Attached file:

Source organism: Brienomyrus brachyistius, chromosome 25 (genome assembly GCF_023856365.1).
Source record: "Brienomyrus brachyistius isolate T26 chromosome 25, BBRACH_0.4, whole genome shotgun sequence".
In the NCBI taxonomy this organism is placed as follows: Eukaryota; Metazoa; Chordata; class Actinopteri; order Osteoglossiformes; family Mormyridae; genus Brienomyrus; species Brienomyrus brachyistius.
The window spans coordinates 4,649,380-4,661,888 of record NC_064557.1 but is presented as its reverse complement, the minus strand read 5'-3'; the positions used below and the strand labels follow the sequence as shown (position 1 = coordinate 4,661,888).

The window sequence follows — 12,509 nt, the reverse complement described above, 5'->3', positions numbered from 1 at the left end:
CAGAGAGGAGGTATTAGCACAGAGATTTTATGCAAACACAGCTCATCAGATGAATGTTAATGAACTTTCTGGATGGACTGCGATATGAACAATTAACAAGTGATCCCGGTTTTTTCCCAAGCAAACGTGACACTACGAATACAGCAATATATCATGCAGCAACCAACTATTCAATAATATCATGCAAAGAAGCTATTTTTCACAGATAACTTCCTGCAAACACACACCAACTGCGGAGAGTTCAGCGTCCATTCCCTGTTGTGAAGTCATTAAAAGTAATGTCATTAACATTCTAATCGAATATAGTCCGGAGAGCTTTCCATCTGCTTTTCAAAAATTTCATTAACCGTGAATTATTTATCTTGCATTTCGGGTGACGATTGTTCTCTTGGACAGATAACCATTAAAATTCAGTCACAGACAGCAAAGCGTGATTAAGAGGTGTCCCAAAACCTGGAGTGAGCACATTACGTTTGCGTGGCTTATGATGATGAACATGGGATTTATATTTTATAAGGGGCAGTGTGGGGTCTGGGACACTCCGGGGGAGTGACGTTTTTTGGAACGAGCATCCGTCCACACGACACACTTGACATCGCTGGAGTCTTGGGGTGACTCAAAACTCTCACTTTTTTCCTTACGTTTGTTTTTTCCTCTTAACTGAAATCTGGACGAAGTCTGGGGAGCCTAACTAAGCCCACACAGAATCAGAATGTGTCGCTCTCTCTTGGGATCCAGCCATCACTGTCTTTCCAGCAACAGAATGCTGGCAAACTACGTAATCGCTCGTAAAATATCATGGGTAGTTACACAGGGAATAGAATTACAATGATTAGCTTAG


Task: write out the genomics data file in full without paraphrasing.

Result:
Source organism: Brienomyrus brachyistius, chromosome 25 (genome assembly GCF_023856365.1).
Source record: "Brienomyrus brachyistius isolate T26 chromosome 25, BBRACH_0.4, whole genome shotgun sequence".
In the NCBI taxonomy this organism is placed as follows: Eukaryota; Metazoa; Chordata; class Actinopteri; order Osteoglossiformes; family Mormyridae; genus Brienomyrus; species Brienomyrus brachyistius.
The window spans coordinates 4,649,380-4,661,888 of record NC_064557.1 but is presented as its reverse complement, the minus strand read 5'-3'; the positions used below and the strand labels follow the sequence as shown (position 1 = coordinate 4,661,888).

The window sequence follows — 12,509 nt, the reverse complement described above, 5'->3', positions numbered from 1 at the left end:
CAGAGAGGAGGTATTAGCACAGAGATTTTATGCAAACACAGCTCATCAGATGAATGTTAATGAACTTTCTGGATGGACTGCGATATGAACAATTAACAAGTGATCCCGGTTTTTTCCCAAGCAAACGTGACACTACGAATACAGCAATATATCATGCAGCAACCAACTATTCAATAATATCATGCAAAGAAGCTATTTTTCACAGATAACTTCCTGCAAACACACACCAACTGCGGAGAGTTCAGCGTCCATTCCCTGTTGTGAAGTCATTAAAAGTAATGTCATTAACATTCTAATCGAATATAGTCCGGAGAGCTTTCCATCTGCTTTTCAAAAATTTCATTAACCGTGAATTATTTATCTTGCATTTCGGGTGACGATTGTTCTCTTGGACAGATAACCATTAAAATTCAGTCACAGACAGCAAAGCGTGATTAAGAGGTGTCCCAAAACCTGGAGTGAGCACATTACGTTTGCGTGGCTTATGATGATGAACATGGGATTTATATTTTATAAGGGGCAGTGTGGGGTCTGGGACACTCCGGGGGAGTGACGTTTTTTGGAACGAGCATCCGTCCACACGACACACTTGACATCGCTGGAGTCTTGGGGTGACTCAAAACTCTCACTTTTTTCCTTACGTTTGTTTTTTCCTCTTAACTGAAATCTGGACGAAGTCTGGGGAGCCTAACTAAGCCCACACAGAATCAGAATGTGTCGCTCTCTCTTGGGATCCAGCCATCACTGTCTTTCCAGCAACAGAATGCTGGCAAACTACGTAATCGCTCGTAAAATATCATGGGTAGTTACACAGGGAATAGAATTACAATGATTAGCTTAG